The Washington National Cathedral after the earthquake struck in 2011.… (Mandel Ngan / AFP / Getty…)
WASHINGTON — One year after a rare magnitude 5.8 earthquake shook the Washington, D.C., region, the Washington Monument remains closed for repairs and other reminders are still visible: netting hangs from the ceiling at Union Station and scaffolding is still in place at the Washington National Cathedral.
The Washington Monument could stay closed until 2014 as it undergoes $15 million in repairs. Restoration of the cathedral, one of the hardest hit buildings, is expected to take five to 10 years at a cost at least $20 million.
The D.C. area will mark the one-year anniversary with a number of events, from the ringing of bells at the cathedral to schools holding earthquake drills at 1:51 p.m., the time of the temblor.
Howard Evergreen, who works in Louisa County, Va., the earthquake's epicenter, isn’t planning to commemorate the anniversary.
"We just want it to all go away,’’ he said in an interview, describing residents as still edgy from the spate of aftershocks.
Virginia Gov. Robert McDonnell, who brought in earthquake damage specialists from the West Coast to help assess the damage, expects the recovery to take years.
Students at two damaged Louisa County schools are still meeting in trailer classrooms, with new schools not expected to open sooner than summer of 2014. Repairs to the Washington Monument are expected to begin this fall. At Union Station the netting prevents loose plaster from hitting travelers during repairs.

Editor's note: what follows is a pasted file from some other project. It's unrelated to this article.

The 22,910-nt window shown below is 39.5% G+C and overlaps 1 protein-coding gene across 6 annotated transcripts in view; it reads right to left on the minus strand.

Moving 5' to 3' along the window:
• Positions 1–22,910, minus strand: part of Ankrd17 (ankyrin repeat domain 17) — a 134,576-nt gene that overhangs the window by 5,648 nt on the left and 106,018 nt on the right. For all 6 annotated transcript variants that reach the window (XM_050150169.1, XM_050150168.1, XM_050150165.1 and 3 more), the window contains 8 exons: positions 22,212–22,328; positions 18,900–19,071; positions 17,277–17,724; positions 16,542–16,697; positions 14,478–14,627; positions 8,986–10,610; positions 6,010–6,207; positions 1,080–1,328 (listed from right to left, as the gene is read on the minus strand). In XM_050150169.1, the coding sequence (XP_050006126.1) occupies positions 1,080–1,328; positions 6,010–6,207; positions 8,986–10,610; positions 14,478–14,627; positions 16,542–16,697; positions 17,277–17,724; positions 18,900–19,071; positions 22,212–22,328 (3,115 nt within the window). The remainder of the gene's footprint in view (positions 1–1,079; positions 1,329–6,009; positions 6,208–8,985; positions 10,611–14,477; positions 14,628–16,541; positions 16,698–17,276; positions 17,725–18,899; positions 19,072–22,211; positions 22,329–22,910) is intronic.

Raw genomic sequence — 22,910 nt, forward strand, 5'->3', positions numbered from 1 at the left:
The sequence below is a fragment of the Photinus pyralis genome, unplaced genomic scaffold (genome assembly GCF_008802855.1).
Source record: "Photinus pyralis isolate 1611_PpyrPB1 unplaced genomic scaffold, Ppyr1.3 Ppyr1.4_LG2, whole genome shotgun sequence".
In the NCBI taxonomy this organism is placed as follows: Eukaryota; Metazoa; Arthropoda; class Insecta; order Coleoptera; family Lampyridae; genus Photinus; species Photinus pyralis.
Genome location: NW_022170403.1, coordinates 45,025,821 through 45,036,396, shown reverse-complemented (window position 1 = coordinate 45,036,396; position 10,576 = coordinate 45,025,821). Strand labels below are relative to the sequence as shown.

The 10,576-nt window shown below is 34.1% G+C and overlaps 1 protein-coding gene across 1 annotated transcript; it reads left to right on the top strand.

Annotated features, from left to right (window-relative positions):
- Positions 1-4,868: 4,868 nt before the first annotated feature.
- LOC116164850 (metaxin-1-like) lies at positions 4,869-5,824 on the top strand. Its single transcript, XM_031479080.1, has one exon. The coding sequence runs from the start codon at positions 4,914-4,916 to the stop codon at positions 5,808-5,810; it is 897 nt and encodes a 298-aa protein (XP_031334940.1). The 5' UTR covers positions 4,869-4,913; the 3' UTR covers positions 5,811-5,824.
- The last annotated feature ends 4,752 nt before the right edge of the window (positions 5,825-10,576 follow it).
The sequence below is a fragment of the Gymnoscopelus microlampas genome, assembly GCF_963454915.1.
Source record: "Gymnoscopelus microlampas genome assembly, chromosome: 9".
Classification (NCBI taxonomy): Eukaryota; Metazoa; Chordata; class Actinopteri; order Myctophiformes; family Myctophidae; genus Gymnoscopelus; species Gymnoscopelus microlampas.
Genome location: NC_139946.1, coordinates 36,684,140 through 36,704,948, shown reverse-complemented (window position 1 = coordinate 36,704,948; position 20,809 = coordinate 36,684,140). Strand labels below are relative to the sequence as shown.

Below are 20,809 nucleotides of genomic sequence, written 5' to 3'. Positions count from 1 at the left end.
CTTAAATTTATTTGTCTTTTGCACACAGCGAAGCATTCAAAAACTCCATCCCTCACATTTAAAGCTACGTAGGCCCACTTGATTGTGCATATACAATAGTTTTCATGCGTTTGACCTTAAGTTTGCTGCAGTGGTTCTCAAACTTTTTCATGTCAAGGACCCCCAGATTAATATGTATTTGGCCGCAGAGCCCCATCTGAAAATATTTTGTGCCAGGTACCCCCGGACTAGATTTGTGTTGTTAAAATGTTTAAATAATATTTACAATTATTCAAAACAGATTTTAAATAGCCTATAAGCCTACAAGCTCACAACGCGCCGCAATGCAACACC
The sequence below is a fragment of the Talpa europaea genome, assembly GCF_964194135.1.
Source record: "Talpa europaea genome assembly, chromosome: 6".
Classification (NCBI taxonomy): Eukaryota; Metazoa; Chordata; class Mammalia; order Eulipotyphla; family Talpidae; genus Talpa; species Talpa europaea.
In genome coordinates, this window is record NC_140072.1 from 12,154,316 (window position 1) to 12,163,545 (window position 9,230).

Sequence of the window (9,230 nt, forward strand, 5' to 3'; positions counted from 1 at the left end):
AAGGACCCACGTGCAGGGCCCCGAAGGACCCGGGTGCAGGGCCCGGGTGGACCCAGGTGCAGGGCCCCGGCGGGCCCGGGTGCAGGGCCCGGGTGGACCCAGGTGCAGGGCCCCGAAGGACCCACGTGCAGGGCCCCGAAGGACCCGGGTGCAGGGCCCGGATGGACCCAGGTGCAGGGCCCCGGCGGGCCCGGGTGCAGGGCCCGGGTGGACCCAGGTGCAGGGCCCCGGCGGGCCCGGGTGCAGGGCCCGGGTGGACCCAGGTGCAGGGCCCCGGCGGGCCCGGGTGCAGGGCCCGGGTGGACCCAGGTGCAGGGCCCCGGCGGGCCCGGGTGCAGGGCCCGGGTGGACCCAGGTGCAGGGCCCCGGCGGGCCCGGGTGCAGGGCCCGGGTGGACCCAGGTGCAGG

The U.S. Geological Survey estimates that as much as one third of the U.S. population may have felt the earthquake, more than any other earthquake in U.S. history, with reports coming from southeastern Canada to Florida.
The quake caused an estimated $200 million to $300 million in damage, according to the Central U.S. Earthquake Consortium.
Several small earthquakes occur every month in the eastern U.S., but the Aug. 23, 2011, temblor was among the largest in the region in the last century, according to the geological survey.
In Virginia, about 6,400 homeowners and renters received nearly $16.5 million from FEMA, while local and state governments received more than $31 million to help repair buildings and infrastructure, according to the governor’s office.
The National Cathedral remains open and the building has been deemed structurally sound by engineers, according to spokesman Richard Weinberg, though netting remains in place in the nave as a precaution against possible falling debris.
The cathedral will mark the anniversary by beginning the restoration with masons setting a newly carved stone into one of the damaged pinnacles from the 300-foot-high central tower. The cathedral has raised about $3 million, most of which has been spent to stabilize the structure.
Officials plan to gather near the Washington Monument on Thursday and use the anniversary to call attention to the first Great SouthEast ShakeOut earthquake drill, planned for this fall. The drill, similar to those that have been held in California, will give residents of Georgia, South Carolina, North Carolina, Virginia, Maryland, and the District of Columbia, an opportunity to learn an expression familiar to Californians: "Drop, cover and hold on!’’
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